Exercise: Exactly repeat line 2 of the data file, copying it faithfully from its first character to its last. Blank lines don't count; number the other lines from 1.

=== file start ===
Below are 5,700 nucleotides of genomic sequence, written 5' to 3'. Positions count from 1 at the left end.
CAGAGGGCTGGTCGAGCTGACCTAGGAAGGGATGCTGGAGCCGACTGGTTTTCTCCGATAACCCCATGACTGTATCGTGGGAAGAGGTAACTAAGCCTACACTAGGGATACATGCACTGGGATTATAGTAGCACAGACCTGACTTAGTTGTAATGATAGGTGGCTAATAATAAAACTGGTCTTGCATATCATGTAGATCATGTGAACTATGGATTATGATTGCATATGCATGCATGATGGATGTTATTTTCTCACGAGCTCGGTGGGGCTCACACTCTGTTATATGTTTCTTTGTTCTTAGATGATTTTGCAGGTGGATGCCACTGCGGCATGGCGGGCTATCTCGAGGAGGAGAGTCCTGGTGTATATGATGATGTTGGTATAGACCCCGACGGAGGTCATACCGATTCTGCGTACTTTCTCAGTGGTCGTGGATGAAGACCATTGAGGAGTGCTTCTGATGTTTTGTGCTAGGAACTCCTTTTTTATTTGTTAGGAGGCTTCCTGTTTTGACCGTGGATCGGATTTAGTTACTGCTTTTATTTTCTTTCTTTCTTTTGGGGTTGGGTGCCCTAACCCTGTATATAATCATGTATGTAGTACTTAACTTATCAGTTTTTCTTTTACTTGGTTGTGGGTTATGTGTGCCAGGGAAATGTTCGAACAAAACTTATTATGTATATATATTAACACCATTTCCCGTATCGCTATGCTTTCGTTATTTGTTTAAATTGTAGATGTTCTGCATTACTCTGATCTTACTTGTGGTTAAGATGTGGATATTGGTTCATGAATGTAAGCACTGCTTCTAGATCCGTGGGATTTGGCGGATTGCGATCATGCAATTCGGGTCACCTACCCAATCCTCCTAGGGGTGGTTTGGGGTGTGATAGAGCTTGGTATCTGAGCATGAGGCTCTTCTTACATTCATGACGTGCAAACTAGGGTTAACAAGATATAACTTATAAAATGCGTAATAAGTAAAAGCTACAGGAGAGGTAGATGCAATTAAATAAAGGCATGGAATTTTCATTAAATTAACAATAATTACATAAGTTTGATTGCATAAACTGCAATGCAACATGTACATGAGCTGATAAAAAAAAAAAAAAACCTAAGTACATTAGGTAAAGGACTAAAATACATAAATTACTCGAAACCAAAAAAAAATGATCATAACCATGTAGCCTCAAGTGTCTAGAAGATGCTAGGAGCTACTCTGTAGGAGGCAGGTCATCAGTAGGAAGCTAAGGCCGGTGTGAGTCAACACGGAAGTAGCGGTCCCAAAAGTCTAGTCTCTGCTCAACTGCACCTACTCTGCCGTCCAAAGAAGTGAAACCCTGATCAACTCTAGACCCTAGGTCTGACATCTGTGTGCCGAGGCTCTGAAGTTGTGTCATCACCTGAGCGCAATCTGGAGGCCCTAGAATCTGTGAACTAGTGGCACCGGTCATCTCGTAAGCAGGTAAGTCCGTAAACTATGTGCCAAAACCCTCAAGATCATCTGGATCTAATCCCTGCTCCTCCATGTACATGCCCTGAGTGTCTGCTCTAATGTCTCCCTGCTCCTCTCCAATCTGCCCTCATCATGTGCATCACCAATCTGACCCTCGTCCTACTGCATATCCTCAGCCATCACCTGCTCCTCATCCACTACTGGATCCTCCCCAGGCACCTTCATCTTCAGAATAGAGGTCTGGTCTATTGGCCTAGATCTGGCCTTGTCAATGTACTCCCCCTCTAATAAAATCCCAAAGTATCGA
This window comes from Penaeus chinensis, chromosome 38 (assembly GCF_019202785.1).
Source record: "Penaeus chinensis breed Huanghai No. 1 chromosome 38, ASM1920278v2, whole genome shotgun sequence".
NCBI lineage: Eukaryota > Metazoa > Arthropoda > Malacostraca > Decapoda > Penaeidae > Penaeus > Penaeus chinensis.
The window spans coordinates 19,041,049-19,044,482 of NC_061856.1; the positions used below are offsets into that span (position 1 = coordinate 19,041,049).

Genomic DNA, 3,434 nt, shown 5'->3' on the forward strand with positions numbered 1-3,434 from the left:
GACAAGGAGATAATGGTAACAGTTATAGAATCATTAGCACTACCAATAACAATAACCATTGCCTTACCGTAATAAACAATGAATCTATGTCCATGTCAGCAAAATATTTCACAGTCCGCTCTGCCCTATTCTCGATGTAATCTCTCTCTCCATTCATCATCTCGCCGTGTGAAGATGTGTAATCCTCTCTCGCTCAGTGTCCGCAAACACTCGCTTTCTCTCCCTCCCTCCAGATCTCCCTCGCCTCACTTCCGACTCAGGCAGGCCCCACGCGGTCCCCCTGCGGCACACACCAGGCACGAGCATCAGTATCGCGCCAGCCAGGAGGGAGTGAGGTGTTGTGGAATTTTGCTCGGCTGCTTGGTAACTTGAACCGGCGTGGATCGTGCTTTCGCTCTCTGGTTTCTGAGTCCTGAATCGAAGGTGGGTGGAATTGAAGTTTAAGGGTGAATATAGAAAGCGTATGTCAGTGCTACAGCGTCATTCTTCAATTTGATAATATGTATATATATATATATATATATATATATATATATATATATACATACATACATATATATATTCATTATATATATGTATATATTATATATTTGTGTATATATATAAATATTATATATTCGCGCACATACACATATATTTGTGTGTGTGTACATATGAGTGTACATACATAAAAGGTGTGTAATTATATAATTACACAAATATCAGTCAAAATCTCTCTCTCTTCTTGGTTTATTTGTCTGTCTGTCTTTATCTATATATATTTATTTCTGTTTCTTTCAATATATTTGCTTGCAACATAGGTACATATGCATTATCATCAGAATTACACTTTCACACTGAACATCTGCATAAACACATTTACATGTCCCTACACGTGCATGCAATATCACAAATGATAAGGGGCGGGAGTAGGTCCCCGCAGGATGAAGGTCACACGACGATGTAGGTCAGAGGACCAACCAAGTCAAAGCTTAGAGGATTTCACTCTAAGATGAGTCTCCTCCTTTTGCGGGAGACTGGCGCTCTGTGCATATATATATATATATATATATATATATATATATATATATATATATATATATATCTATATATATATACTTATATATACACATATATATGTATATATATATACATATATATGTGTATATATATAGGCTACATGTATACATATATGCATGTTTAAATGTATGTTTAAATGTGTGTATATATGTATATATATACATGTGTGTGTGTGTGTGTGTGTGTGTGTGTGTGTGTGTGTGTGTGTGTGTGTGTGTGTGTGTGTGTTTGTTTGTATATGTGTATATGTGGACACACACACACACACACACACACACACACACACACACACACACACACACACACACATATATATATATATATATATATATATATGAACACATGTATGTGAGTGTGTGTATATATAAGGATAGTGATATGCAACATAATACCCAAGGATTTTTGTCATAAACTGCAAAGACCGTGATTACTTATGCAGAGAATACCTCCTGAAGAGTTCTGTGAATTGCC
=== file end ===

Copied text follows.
CAGAGGGCTGGTCGAGCTGACCTAGGAAGGGATGCTGGAGCCGACTGGTTTTCTCCGATAACCCCATGACTGTATCGTGGGAAGAGGTAACTAAGCCTACACTAGGGATACATGCACTGGGATTATAGTAGCACAGACCTGACTTAGTTGTAATGATAGGTGGCTAATAATAAAACTGGTCTTGCATATCATGTAGATCATGTGAACTATGGATTATGATTGCATATGCATGCATGATGGATGTTATTTTCTCACGAGCTCGGTGGGGCTCACACTCTGTTATATGTTTCTTTGTTCTTAGATGATTTTGCAGGTGGATGCCACTGCGGCATGGCGGGCTATCTCGAGGAGGAGAGTCCTGGTGTATATGATGATGTTGGTATAGACCCCGACGGAGGTCATACCGATTCTGCGTACTTTCTCAGTGGTCGTGGATGAAGACCATTGAGGAGTGCTTCTGATGTTTTGTGCTAGGAACTCCTTTTTTATTTGTTAGGAGGCTTCCTGTTTTGACCGTGGATCGGATTTAGTTACTGCTTTTATTTTCTTTCTTTCTTTTGGGGTTGGGTGCCCTAACCCTGTATATAATCATGTATGTAGTACTTAACTTATCAGTTTTTCTTTTACTTGGTTGTGGGTTATGTGTGCCAGGGAAATGTTCGAACAAAACTTATTATGTATATATATTAACACCATTTCCCGTATCGCTATGCTTTCGTTATTTGTTTAAATTGTAGATGTTCTGCATTACTCTGATCTTACTTGTGGTTAAGATGTGGATATTGGTTCATGAATGTAAGCACTGCTTCTAGATCCGTGGGATTTGGCGGATTGCGATCATGCAATTCGGGTCACCTACCCAATCCTCCTAGGGGTGGTTTGGGGTGTGATAGAGCTTGGTATCTGAGCATGAGGCTCTTCTTACATTCATGACGTGCAAACTAGGGTTAACAAGATATAACTTATAAAATGCGTAATAAGTAAAAGCTACAGGAGAGGTAGATGCAATTAAATAAAGGCATGGAATTTTCATTAAATTAACAATAATTACATAAGTTTGATTGCATAAACTGCAATGCAACATGTACATGAGCTGATAAAAAAAAAAAAAAACCTAAGTACATTAGGTAAAGGACTAAAATACATAAATTACTCGAAACCAAAAAAAAATGATCATAACCATGTAGCCTCAAGTGTCTAGAAGATGCTAGGAGCTACTCTGTAGGAGGCAGGTCATCAGTAGGAAGCTAAGGCCGGTGTGAGTCAACACGGAAGTAGCGGTCCCAAAAGTCTAGTCTCTGCTCAACTGCACCTACTCTGCCGTCCAAAGAAGTGAAACCCTGATCAACTCTAGACCCTAGGTCTGACATCTGTGTGCCGAGGCTCTGAAGTTGTGTCATCACCTGAGCGCAATCTGGAGGCCCTAGAATCTGTGAACTAGTGGCACCGGTCATCTCGTAAGCAGGTAAGTCCGTAAACTATGTGCCAAAACCCTCAAGATCATCTGGATCTAATCCCTGCTCCTCCATGTACATGCCCTGAGTGTCTGCTCTAATGTCTCCCTGCTCCTCTCCAATCTGCCCTCATCATGTGCATCACCAATCTGACCCTCGTCCTACTGCATATCCTCAGCCATCACCTGCTCCTCATCCACTACTGGATCCTCCCCAGGCACCTTCATCTTCAGAATAGAGGTCTGGTCTATTGGCCTAGATCTGGCCTTGTCAATGTACTCCCCCTCTAATAAAATCCCAAAGTATCGA